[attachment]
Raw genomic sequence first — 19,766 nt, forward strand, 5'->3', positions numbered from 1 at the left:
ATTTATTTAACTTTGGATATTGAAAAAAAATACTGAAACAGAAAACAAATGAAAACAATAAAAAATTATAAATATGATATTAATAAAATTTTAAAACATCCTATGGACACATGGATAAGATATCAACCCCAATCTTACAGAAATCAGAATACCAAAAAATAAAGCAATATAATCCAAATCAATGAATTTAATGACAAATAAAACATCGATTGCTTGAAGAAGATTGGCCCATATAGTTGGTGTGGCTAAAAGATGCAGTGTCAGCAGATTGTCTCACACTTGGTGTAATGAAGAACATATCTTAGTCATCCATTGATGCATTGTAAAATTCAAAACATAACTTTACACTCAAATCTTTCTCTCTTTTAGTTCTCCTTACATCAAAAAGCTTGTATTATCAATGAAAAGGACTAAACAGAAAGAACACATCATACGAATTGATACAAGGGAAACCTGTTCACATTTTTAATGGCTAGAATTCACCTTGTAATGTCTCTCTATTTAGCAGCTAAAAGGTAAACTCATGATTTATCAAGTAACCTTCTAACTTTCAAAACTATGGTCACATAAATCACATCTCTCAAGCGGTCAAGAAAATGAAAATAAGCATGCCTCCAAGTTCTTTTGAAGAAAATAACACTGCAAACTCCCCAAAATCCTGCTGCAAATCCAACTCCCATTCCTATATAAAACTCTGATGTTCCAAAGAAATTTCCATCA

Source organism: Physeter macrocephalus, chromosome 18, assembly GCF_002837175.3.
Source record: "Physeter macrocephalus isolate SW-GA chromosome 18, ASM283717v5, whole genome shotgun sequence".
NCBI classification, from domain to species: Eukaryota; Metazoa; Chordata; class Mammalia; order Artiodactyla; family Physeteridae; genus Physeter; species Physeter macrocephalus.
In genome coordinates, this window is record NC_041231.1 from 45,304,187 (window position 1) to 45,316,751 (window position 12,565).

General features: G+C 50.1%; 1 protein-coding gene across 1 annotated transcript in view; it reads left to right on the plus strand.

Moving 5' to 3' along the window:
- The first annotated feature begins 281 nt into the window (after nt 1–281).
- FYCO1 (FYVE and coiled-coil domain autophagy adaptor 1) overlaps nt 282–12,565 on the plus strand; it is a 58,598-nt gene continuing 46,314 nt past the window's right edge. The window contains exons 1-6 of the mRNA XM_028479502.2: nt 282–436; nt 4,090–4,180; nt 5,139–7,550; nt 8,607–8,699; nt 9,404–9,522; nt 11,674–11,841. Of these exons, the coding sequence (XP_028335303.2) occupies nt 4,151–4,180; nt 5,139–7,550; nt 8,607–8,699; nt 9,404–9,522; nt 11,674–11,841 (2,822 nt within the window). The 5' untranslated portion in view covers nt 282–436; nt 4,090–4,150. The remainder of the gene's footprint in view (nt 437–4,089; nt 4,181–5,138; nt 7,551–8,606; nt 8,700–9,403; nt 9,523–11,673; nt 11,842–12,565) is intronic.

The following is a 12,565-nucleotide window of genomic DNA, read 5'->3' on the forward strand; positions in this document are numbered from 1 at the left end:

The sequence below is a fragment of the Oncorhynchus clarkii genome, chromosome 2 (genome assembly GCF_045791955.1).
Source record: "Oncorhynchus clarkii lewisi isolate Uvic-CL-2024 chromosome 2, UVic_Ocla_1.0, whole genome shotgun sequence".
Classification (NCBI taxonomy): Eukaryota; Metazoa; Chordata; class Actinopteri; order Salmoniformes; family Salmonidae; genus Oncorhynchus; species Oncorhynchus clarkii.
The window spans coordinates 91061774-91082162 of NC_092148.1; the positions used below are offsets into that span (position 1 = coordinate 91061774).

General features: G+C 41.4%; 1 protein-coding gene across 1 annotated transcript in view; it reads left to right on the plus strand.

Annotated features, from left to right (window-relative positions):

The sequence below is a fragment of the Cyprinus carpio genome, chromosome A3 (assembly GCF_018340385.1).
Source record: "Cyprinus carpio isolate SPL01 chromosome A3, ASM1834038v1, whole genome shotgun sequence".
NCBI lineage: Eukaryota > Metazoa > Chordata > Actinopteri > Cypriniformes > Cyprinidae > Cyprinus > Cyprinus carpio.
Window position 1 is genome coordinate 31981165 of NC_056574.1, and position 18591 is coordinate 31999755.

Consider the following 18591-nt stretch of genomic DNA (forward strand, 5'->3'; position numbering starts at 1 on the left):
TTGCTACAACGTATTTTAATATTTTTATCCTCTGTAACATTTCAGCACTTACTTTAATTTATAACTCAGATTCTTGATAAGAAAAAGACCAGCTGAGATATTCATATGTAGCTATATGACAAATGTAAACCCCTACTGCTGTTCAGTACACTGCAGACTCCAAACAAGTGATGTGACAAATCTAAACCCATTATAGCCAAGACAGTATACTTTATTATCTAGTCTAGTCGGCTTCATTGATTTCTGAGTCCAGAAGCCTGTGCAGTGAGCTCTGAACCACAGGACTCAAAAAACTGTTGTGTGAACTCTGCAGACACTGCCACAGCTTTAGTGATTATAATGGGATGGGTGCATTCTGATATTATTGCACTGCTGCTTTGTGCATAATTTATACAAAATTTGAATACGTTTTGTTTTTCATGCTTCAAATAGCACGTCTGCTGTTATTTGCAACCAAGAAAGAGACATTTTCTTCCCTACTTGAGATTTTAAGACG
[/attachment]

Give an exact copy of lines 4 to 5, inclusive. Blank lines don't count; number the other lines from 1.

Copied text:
Source record: "Physeter macrocephalus isolate SW-GA chromosome 18, ASM283717v5, whole genome shotgun sequence".
NCBI classification, from domain to species: Eukaryota; Metazoa; Chordata; class Mammalia; order Artiodactyla; family Physeteridae; genus Physeter; species Physeter macrocephalus.